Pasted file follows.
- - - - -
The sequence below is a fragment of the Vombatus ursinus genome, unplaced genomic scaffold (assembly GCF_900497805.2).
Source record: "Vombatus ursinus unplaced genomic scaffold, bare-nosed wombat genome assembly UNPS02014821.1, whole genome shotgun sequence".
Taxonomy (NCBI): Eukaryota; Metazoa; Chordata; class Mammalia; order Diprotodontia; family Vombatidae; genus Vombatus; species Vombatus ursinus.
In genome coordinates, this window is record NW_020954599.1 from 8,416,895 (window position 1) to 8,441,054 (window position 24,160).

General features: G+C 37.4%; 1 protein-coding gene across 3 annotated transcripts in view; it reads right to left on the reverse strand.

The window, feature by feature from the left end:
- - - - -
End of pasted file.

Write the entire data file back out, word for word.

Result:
The sequence below is a fragment of the Vombatus ursinus genome, unplaced genomic scaffold (assembly GCF_900497805.2).
Source record: "Vombatus ursinus unplaced genomic scaffold, bare-nosed wombat genome assembly UNPS02014821.1, whole genome shotgun sequence".
Taxonomy (NCBI): Eukaryota; Metazoa; Chordata; class Mammalia; order Diprotodontia; family Vombatidae; genus Vombatus; species Vombatus ursinus.
In genome coordinates, this window is record NW_020954599.1 from 8,416,895 (window position 1) to 8,441,054 (window position 24,160).

General features: G+C 37.4%; 1 protein-coding gene across 3 annotated transcripts in view; it reads right to left on the reverse strand.

The window, feature by feature from the left end: